¡Hablamos pronto!

Here’s a sneak peek at what’s to come in the next post:

Joelis and I at the aqueduct in Segovia.

¡Hola Madrid!

I’ve been here in Madrid since yesterday. I forced myself to stay awake until midnight and then slept until 11 today, so not too bad with the time adjustment.

I’ll write a little more later about the flight and my day yesterday. Right now I’m about to get ready to head to the mall with my sister and brother in law so I can get a few things I need.

I’ll update again soon!! ¡Saludos y abrazos!

Packing Troubles.

So I decided that I would try to do away with the procrastinator in me and pack the majority of my things this weekend. I find that I am entirely overwhelmed when it comes to attempting to pack my life into 2 suitcases that may not go over 50 lbs. I am trying so hard not to over-pack, but it’s just not in my nature! I am also the type of person that goes through every single possible scenario, which is what leads to my over-packing.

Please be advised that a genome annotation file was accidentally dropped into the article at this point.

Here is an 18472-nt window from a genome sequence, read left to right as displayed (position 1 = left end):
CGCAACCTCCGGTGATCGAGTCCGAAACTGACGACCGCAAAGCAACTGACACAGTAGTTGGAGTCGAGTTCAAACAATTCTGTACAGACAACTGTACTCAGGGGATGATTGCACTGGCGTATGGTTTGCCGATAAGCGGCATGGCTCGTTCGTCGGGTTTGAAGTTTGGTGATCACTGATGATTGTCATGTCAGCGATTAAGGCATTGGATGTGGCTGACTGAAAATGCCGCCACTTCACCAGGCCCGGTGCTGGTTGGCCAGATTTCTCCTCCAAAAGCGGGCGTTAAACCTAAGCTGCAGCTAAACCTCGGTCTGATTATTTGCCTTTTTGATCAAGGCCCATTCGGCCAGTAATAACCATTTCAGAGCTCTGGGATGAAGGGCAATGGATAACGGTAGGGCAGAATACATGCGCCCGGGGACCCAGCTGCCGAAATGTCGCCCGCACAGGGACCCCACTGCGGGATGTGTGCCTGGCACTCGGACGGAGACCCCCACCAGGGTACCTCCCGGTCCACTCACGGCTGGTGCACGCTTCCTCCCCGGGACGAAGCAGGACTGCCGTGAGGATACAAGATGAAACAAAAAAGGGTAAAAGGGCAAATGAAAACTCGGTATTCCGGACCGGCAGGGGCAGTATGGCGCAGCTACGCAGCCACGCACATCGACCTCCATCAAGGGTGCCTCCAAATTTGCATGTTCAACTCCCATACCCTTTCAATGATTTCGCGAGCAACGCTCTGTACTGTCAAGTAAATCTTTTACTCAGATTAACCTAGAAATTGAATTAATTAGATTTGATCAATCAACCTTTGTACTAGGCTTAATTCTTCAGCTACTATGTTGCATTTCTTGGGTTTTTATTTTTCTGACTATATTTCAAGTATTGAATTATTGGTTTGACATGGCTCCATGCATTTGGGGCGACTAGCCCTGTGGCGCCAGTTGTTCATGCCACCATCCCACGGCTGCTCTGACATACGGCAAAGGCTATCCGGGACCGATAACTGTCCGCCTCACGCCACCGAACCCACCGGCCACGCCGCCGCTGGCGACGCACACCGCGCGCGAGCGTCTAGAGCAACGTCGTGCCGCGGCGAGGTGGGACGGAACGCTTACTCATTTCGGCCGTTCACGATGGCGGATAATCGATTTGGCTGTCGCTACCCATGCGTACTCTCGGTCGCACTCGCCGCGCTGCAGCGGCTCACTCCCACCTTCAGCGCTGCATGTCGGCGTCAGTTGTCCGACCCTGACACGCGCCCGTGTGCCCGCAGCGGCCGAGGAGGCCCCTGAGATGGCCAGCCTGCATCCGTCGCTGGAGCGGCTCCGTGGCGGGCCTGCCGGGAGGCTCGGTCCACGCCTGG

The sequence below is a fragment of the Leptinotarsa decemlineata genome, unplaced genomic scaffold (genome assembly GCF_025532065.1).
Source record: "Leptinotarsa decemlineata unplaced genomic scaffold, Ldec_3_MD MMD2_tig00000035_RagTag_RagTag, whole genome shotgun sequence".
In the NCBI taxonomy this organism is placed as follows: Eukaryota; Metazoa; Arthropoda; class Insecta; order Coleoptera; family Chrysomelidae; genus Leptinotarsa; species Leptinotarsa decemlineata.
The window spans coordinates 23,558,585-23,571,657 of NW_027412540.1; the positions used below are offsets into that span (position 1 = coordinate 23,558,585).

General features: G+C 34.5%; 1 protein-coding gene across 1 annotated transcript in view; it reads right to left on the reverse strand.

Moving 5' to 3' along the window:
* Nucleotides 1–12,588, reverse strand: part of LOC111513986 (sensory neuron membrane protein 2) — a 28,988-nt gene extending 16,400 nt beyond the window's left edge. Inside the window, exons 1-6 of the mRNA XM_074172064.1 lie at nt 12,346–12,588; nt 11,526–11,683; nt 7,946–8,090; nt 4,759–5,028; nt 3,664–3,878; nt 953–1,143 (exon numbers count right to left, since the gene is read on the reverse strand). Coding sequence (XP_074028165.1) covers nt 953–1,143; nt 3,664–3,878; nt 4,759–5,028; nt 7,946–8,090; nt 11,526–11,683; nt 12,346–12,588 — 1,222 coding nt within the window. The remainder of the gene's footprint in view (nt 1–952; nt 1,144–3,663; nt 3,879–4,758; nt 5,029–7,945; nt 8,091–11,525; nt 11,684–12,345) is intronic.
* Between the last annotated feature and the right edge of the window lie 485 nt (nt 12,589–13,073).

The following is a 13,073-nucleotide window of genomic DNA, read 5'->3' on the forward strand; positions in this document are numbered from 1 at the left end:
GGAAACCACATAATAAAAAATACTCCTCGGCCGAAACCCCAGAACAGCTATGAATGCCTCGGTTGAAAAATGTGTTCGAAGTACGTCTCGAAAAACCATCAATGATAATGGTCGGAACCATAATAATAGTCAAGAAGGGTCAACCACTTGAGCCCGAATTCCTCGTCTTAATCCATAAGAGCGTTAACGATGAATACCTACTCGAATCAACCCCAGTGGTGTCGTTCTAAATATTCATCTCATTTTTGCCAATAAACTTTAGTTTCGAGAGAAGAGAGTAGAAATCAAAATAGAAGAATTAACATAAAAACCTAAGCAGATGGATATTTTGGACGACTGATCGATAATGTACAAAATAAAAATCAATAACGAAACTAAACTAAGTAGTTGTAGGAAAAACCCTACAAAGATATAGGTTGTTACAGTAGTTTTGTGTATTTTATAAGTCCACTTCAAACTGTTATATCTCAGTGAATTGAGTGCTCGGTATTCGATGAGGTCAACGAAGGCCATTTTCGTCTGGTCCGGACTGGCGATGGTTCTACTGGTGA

I wrote the principal of my school asking her about the dress code that I am to abide by while I’m there. Once I get a response from her, that should help with my packing a bit. I also tried reading some other blogger’s posts regarding packing, but everyone has different advice! Some say to pack a winter coat from home and others say not to bother because you can just buy one in Spain. Some say to bring you winter clothes with you, while others say to try and have your family send you your winter clothes to save suitcase space. Others say to bring your good shoes while others say you can find great shoes in Spain. It would be a lot easier to follow people’s advice if there was somewhat of a consensus!